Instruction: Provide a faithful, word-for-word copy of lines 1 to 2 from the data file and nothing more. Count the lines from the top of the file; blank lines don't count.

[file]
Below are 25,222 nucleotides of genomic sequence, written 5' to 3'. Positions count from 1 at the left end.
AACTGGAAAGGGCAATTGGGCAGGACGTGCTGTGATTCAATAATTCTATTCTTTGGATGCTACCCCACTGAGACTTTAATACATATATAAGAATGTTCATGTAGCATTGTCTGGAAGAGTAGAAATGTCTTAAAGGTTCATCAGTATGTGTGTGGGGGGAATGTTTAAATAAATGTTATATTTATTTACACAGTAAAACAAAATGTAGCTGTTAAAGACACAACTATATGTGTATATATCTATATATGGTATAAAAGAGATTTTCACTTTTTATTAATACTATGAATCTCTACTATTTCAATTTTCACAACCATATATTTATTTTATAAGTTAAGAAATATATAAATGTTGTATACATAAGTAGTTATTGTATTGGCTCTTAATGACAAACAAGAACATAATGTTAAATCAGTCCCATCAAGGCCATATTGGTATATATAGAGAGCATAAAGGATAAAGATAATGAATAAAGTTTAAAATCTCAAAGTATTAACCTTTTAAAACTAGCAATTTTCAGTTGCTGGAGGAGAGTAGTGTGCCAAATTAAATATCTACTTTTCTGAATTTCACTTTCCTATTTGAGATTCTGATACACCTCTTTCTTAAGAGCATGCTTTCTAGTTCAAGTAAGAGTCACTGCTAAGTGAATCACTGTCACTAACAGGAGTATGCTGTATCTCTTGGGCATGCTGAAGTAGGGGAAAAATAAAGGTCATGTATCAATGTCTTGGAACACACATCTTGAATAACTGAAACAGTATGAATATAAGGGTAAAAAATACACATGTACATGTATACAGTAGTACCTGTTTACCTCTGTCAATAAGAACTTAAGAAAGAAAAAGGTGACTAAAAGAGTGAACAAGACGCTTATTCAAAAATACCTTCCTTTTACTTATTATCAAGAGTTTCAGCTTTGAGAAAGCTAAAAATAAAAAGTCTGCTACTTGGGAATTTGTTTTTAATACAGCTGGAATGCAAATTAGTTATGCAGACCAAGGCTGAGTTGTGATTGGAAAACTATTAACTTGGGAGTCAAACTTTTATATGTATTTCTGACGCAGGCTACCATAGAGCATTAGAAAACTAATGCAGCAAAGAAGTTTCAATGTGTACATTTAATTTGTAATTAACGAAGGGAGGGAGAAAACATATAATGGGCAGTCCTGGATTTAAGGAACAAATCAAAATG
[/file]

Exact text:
Below are 25,222 nucleotides of genomic sequence, written 5' to 3'. Positions count from 1 at the left end.
AACTGGAAAGGGCAATTGGGCAGGACGTGCTGTGATTCAATAATTCTATTCTTTGGATGCTACCCCACTGAGACTTTAATACATATATAAGAATGTTCATGTAGCATTGTCTGGAAGAGTAGAAATGTCTTAAAGGTTCATCAGTATGTGTGTGGGGGGAATGTTTAAATAAATGTTATATTTATTTACACAGTAAAACAAAATGTAGCTGTTAAAGACACAACTATATGTGTATATATCTATATATGGTATAAAAGAGATTTTCACTTTTTATTAATACTATGAATCTCTACTATTTCAATTTTCACAACCATATATTTATTTTATAAGTTAAGAAATATATAAATGTTGTATACATAAGTAGTTATTGTATTGGCTCTTAATGACAAACAAGAACATAATGTTAAATCAGTCCCATCAAGGCCATATTGGTATATATAGAGAGCATAAAGGATAAAGATAATGAATAAAGTTTAAAATCTCAAAGTATTAACCTTTTAAAACTAGCAATTTTCAGTTGCTGGAGGAGAGTAGTGTGCCAAATTAAATATCTACTTTTCTGAATTTCACTTTCCTATTTGAGATTCTGATACACCTCTTTCTTAAGAGCATGCTTTCTAGTTCAAGTAAGAGTCACTGCTAAGTGAATCACTGTCACTAACAGGAGTATGCTGTATCTCTTGGGCATGCTGAAGTAGGGGAAAAATAAAGGTCATGTATCAATGTCTTGGAACACACATCTTGAATAACTGAAACAGTATGAATATAAGGGTAAAAAATACACATGTACATGTATACAGTAGTACCTGTTTACCTCTGTCAATAAGAACTTAAGAAAGAAAAAGGTGACTAAAAGAGTGAACAAGACGCTTATTCAAAAATACCTTCCTTTTACTTATTATCAAGAGTTTCAGCTTTGAGAAAGCTAAAAATAAAAAGTCTGCTACTTGGGAATTTGTTTTTAATACAGCTGGAATGCAAATTAGTTATGCAGACCAAGGCTGAGTTGTGATTGGAAAACTATTAACTTGGGAGTCAAACTTTTATATGTATTTCTGACGCAGGCTACCATAGAGCATTAGAAAACTAATGCAGCAAAGAAGTTTCAATGTGTACATTTAATTTGTAATTAACGAAGGGAGGGAGAAAACATATAATGGGCAGTCCTGGATTTAAGGAACAAATCAAAATG